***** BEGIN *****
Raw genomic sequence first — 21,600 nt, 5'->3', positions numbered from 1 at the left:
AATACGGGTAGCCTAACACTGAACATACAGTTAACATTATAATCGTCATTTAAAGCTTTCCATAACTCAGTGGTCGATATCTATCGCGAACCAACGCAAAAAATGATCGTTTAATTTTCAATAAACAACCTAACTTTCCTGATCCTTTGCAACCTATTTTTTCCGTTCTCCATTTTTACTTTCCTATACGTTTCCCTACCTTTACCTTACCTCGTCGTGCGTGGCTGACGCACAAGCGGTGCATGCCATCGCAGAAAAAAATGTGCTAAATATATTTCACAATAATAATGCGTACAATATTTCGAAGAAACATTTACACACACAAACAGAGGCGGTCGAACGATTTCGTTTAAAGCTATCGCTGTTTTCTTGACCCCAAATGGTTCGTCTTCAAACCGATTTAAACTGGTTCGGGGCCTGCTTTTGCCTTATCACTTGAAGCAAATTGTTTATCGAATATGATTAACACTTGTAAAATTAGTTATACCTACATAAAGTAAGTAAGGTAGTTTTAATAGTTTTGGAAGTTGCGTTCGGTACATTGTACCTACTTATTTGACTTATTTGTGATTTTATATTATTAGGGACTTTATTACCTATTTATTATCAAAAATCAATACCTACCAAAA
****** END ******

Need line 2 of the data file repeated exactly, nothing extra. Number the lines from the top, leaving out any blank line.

AATACGGGTAGCCTAACACTGAACATACAGTTAACATTATAATCGTCATTTAAAGCTTTCCATAACTCAGTGGTCGATATCTATCGCGAACCAACGCAAAAAATGATCGTTTAATTTTCAATAAACAACCTAACTTTCCTGATCCTTTGCAACCTATTTTTTCCGTTCTCCATTTTTACTTTCCTATACGTTTCCCTACCTTTACCTTACCTCGTCGTGCGTGGCTGACGCACAAGCGGTGCATGCCATCGCAGAAAAAAATGTGCTAAATATATTTCACAATAATAATGCGTACAATATTTCGAAGAAACATTTACACACACAAACAGAGGCGGTCGAACGATTTCGTTTAAAGCTATCGCTGTTTTCTTGACCCCAAATGGTTCGTCTTCAAACCGATTTAAACTGGTTCGGGGCCTGCTTTTGCCTTATCACTTGAAGCAAATTGTTTATCGAATATGATTAACACTTGTAAAATTAGTTATACCTACATAAAGTAAGTAAGGTAGTTTTAATAGTTTTGGAAGTTGCGTTCGGTACATTGTACCTACTTATTTGACTTATTTGTGATTTTATATTATTAGGGACTTTATTACCTATTTATTATCAAAAATCAATACCTACCAAAA